Cupid is another rescue who came along before they lost their last Afghan Hound. He was just a young dog, not a year old when he came. He was scared of everything! Still, he got through grooming 101 and passed with flying colors. He had a different personality than the other Afghans but was still charming, elegant and a trooper for grooming.
It’s amazing to me how close groomers become to the dogs they groom. I have a lot of dogs that I’ve become “Aunt Sandy” to over the years. That must be why it’s sad to see them go away. Those dogs aren’t just clients, they’re family, and many times so is the person on the other end of the leash.
Dr. Pete was another client I will dearly miss. His dogs went to Chicago with me to be demonstration dogs for seminars on Terriers. The top groomer in the country got to work his magic on Paddy, Onya and Sophie and teach a room full of hopeful groomers the techniques. I learned to have my car keys in my hands when I picked them up, because it never failed that as I loaded them into my car and walked around to the driver’s side; one of them would hop up on the door and lock me out. They were always happy to see me, and their tails went a mile a minute. When Paddy was accidentally let out of his yard one day, he walked all the way to my house, I was just coming home from shopping and there was Paddy in my driveway! Now that’s love! Dr. Pete’s wife Ann used to borrow my old dog Katy to teach Paddy manners when he was a pup. Katy would put Paddy in his place when he started playing too rough, and they really enjoyed each others company.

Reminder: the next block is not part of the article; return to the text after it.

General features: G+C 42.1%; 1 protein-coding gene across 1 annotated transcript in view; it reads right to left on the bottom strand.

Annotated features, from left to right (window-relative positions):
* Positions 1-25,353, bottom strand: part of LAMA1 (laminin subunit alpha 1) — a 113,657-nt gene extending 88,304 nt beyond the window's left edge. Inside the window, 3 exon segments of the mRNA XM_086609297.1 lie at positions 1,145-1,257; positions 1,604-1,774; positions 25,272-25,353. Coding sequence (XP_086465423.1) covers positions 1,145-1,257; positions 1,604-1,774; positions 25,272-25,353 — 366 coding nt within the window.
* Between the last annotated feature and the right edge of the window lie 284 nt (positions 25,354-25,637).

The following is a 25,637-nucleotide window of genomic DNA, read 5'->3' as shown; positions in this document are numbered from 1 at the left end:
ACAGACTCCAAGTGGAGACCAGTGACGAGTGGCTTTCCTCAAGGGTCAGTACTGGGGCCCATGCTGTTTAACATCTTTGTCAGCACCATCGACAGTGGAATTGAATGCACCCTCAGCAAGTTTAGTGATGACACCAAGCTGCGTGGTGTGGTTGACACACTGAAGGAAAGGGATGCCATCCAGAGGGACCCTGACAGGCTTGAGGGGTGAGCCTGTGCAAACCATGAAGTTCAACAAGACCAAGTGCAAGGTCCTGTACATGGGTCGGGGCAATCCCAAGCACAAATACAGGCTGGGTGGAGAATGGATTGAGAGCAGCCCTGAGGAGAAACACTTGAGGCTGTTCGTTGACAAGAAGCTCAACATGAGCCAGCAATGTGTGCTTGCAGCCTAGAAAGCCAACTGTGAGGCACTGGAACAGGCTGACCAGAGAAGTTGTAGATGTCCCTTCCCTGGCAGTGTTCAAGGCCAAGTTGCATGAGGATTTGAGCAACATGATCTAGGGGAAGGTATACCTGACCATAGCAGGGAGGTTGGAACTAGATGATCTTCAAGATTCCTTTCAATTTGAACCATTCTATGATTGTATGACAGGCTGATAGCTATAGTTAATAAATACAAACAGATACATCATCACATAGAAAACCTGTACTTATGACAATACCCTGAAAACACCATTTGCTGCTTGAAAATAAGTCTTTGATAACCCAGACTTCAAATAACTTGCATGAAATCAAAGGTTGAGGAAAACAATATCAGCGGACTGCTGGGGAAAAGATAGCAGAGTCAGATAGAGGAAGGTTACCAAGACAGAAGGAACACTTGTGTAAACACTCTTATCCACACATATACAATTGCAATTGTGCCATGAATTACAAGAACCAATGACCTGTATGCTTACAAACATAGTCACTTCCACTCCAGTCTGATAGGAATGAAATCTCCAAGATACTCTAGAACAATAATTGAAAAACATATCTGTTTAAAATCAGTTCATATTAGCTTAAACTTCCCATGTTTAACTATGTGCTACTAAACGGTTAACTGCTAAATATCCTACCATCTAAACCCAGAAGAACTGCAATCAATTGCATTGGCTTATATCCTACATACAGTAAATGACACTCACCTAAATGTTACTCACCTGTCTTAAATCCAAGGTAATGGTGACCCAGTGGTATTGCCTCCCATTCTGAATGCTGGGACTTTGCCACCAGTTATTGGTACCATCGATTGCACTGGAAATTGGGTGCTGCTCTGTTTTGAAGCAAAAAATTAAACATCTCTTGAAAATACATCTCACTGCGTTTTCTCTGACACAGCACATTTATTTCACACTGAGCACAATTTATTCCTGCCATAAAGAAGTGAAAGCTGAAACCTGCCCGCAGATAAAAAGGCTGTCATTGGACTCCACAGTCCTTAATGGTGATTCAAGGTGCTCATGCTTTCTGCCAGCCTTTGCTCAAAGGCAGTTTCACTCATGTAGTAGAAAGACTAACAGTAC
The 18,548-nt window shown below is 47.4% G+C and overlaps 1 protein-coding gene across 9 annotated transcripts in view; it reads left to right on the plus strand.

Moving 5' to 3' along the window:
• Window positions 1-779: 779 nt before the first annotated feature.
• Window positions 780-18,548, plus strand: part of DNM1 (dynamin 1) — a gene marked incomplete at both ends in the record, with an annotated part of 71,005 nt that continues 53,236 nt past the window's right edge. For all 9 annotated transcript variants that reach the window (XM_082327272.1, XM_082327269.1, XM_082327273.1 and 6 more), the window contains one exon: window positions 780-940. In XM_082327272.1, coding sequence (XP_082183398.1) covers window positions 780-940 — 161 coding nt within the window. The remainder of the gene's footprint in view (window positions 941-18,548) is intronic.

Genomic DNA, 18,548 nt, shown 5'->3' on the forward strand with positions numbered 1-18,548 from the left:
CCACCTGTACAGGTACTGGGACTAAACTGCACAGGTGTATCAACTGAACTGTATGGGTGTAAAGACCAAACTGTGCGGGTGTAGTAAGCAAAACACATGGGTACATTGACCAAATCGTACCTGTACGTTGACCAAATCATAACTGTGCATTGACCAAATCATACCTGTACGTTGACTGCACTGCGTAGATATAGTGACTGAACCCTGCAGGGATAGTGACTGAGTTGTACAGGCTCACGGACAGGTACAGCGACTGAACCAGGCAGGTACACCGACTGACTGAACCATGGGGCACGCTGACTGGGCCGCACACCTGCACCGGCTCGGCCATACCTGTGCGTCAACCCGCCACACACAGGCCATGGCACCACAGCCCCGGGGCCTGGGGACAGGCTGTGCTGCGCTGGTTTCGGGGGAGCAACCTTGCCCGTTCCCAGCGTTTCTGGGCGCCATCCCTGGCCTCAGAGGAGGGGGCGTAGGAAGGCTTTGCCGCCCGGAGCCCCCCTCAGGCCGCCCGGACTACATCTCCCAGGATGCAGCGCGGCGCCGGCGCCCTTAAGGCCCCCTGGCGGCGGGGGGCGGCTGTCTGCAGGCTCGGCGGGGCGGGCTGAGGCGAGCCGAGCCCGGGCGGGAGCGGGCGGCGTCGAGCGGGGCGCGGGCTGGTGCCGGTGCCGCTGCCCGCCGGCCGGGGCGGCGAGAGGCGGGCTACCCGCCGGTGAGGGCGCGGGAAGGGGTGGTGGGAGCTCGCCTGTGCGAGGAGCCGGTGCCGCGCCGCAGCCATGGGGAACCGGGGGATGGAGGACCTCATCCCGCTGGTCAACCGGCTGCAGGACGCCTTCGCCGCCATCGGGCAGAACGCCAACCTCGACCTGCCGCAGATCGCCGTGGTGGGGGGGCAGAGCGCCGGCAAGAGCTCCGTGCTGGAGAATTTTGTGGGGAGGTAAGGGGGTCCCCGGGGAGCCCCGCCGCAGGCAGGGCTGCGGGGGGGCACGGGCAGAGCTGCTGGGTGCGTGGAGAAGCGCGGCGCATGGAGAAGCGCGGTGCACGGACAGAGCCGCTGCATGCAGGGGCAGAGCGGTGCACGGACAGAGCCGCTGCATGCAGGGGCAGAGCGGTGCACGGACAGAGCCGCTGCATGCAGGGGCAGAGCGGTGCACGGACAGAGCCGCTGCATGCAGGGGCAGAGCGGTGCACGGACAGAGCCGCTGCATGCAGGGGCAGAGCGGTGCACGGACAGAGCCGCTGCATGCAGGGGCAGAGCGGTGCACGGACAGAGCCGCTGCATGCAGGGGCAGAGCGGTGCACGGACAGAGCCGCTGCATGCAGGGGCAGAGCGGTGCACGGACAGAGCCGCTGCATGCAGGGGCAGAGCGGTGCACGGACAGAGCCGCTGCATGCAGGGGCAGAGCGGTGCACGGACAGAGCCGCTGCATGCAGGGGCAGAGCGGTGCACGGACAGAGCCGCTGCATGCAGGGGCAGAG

While nobody can replace the dogs or the people behind them, there still seems to be a string of new folks calling and getting into the loop that will make more new memories for me. I’ll have to remember to write down the memories of those that leave a paw print on my heart and one day make a book of memoirs of them.